The importance of histone acetylation in numerous cellular processes is becoming increasingly clear. Recent findings have implicated it in the establishment of apical-basal polarity in developing plant embryos. The affects of histone acetylation on gene regulation during embryogenesis have not been well studied because loss of proteins involve in this process usually lead to early embryonic lethality. This is not the case in Arabidopsis, making it an ideal model organism for studying the role of histone acetylation in development. The Arabidopsis protein HAG1, a GCN5-like histone acetyltransferase, is involved in maintaining the axis of polarity, but the mechanism by which it acts is unknown. Mutation of TPL, a transcriptional co-repressor, can lead to full homeotic conversion of the apical shoot into a second basal root, a process that requires HAG1. This proposal aims to clarify the role of HAG1 in this conversion as well as in normal embryonic development through both global and local studies and explore the possibility of its involvement in establishing an epigenetic code that regulates pattern formation. Genome-wide microarray and chromatin immunoprecipitation experiments will be used to identify genes directly regulated by HAG1 during embryogenesis. To understand the mechanism of this regulation, histone acetylation patterns in the promoter regions of HAG1-dependent genes will be determined. A screen for suppressors and enhancers of the hag1-3 mutant allele will also be performed, which will identify the broader transcriptional regulatory network in which HAG1 functions and the relationship of HAG1-dependent regulation to other known pathways that control apical/basal polarity. The overall goal is to understand HAGI'scontribution to apical- basal polarity in embryos and discover new players in this critical process, findings that are likely to be relevant for animals as well as plants. This is particularly important in regards to human health, as both birth defects and some forms of cancer are developmental in origin. Furthermore, recent work has implicated mis-regulation of acetylation with numerous human diseases. Relevance Understanding how different cell types arise from a single cell is fundamental to public health as this process is critical for development, and disruption of it leads to various diseases, including cancer. This proposal aims to explore one aspect of this process, histone acetylation, a phenomenon that has been linked to development, as well as many human pathologies such as neurodegenerative diseases, cancer and asthma. The findingsfrom this study will aid in understanding this important process.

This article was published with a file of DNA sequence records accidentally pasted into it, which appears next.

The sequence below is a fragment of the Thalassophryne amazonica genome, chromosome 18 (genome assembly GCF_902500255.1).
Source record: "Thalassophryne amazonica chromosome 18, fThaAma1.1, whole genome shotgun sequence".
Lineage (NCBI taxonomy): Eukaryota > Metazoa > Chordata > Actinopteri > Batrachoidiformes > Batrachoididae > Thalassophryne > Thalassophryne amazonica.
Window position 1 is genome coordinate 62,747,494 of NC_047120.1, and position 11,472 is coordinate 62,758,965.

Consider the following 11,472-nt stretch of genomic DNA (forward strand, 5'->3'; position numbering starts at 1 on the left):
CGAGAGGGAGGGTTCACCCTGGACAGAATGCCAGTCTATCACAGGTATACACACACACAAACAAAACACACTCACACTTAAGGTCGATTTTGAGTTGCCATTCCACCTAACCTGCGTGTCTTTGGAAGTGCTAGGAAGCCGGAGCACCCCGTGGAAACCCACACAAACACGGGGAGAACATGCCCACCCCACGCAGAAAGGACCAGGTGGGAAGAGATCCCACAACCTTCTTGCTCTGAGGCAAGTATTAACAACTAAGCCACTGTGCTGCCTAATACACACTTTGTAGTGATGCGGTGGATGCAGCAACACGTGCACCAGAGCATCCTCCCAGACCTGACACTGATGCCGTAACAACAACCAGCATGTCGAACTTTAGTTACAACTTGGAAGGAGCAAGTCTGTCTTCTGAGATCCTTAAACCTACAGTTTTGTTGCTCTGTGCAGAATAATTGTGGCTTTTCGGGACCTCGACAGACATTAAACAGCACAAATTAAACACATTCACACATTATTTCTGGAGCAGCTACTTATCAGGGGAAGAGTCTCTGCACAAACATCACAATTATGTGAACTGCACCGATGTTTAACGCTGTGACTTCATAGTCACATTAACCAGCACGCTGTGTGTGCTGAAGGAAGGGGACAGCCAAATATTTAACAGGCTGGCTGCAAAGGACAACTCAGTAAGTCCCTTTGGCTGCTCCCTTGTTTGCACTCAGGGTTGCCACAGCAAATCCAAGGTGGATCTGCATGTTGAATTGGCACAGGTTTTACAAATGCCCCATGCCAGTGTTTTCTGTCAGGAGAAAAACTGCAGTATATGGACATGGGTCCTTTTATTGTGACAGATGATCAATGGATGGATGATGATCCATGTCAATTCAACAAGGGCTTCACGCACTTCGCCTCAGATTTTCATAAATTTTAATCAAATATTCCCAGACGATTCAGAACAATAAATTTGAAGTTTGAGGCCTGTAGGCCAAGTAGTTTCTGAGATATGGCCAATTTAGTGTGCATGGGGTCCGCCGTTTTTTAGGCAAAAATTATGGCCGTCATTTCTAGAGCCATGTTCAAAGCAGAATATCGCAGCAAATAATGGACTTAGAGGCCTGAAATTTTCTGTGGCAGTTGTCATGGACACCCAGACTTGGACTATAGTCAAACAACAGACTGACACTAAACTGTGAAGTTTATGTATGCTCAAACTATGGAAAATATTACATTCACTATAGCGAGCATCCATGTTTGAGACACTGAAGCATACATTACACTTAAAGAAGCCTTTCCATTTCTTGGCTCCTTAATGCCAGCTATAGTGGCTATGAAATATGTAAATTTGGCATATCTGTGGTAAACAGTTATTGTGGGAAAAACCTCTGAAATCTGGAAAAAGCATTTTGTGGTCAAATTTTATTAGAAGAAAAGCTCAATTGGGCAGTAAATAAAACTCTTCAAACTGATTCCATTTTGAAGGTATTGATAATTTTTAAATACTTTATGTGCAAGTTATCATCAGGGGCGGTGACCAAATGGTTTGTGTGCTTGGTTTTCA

National Institute of Health (NIH)
National Institute of General Medical Sciences (NIGMS)
Postdoctoral Individual National Research Service Award (F32)
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Special Emphasis Panel (ZRG1-F08-G (20))
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Bender, Michael T
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Salk Institute for Biological Studies
La Jolla
United States
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